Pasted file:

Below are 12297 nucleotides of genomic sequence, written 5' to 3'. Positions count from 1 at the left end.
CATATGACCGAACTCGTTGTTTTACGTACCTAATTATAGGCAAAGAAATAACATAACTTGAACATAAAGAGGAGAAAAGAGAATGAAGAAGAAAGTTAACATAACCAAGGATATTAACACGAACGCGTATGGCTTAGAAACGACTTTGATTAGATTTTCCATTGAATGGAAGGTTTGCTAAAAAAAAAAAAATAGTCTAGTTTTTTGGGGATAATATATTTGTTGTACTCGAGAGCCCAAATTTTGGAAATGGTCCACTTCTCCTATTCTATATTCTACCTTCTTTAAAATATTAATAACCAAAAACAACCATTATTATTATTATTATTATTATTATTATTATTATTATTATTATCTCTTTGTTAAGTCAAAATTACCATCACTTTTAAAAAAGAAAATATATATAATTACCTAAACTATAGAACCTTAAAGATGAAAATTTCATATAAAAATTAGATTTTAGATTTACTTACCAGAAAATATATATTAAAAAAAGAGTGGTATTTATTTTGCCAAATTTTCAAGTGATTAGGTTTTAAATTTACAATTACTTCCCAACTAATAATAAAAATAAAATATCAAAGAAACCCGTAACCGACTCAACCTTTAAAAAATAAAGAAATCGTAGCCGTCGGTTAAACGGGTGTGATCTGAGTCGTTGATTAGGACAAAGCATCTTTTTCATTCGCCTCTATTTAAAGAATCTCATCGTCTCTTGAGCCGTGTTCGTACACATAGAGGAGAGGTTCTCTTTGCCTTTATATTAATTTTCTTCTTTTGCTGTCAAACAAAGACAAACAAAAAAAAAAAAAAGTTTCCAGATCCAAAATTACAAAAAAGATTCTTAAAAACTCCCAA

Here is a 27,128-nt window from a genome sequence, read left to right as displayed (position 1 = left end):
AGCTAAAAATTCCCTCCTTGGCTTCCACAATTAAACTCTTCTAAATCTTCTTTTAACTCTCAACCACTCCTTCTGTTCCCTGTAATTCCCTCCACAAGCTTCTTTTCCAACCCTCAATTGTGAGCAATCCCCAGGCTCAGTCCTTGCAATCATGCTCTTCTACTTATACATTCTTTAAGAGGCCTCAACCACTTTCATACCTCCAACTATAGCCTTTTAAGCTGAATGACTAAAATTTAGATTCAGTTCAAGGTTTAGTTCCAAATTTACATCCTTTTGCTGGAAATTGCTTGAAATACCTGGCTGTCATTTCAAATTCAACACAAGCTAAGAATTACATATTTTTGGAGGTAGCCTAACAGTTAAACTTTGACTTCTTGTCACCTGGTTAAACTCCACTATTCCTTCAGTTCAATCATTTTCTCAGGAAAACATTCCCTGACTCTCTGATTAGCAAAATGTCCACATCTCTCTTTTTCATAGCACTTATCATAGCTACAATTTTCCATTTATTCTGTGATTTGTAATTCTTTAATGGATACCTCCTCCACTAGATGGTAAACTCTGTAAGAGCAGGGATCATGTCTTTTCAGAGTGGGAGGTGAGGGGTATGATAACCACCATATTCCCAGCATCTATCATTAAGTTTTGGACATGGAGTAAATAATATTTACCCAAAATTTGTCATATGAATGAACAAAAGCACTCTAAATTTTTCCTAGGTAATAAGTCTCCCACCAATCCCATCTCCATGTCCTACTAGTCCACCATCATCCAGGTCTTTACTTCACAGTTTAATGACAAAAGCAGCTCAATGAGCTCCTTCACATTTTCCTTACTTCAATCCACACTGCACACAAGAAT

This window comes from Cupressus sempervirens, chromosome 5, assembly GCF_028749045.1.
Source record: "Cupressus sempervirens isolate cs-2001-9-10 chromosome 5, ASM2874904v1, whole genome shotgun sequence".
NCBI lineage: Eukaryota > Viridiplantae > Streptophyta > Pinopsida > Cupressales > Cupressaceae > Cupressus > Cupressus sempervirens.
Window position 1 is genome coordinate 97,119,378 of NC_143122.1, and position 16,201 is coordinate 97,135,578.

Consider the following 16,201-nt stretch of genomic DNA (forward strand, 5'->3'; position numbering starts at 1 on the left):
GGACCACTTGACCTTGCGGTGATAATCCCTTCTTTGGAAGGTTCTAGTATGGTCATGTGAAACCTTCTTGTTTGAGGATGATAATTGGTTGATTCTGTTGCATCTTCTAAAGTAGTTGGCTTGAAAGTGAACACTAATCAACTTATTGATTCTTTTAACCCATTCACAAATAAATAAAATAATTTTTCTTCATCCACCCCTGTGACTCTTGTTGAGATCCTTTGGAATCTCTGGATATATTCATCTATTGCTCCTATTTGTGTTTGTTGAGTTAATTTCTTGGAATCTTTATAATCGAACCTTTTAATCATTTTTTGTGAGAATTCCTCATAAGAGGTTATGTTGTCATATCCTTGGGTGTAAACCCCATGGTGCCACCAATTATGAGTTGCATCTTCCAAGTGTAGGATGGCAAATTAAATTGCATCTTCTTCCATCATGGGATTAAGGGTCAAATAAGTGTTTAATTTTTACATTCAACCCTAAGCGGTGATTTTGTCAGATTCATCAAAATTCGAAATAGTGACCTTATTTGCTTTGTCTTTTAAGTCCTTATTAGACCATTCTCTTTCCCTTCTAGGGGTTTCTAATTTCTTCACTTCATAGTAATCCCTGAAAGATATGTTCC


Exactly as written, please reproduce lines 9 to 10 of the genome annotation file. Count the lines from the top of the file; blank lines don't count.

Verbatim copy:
Consider the following 16,201-nt stretch of genomic DNA (forward strand, 5'->3'; position numbering starts at 1 on the left):
GGACCACTTGACCTTGCGGTGATAATCCCTTCTTTGGAAGGTTCTAGTATGGTCATGTGAAACCTTCTTGTTTGAGGATGATAATTGGTTGATTCTGTTGCATCTTCTAAAGTAGTTGGCTTGAAAGTGAACACTAATCAACTTATTGATTCTTTTAACCCATTCACAAATAAATAAAATAATTTTTCTTCATCCACCCCTGTGACTCTTGTTGAGATCCTTTGGAATCTCTGGATATATTCATCTATTGCTCCTATTTGTGTTTGTTGAGTTAATTTCTTGGAATCTTTATAATCGAACCTTTTAATCATTTTTTGTGAGAATTCCTCATAAGAGGTTATGTTGTCATATCCTTGGGTGTAAACCCCATGGTGCCACCAATTATGAGTTGCATCTTCCAAGTGTAGGATGGCAAATTAAATTGCATCTTCTTCCATCATGGGATTAAGGGTCAAATAAGTGTTTAATTTTTACATTCAACCCTAAGCGGTGATTTTGTCAGATTCATCAAAATTCGAAATAGTGACCTTATTTGCTTTGTCTTTTAAGTCCTTATTAGACCATTCTCTTTCCCTTCTAGGGGTTTCTAATTTCTTCACTTCATAGTAATCCCTGAAAGATATGTTCC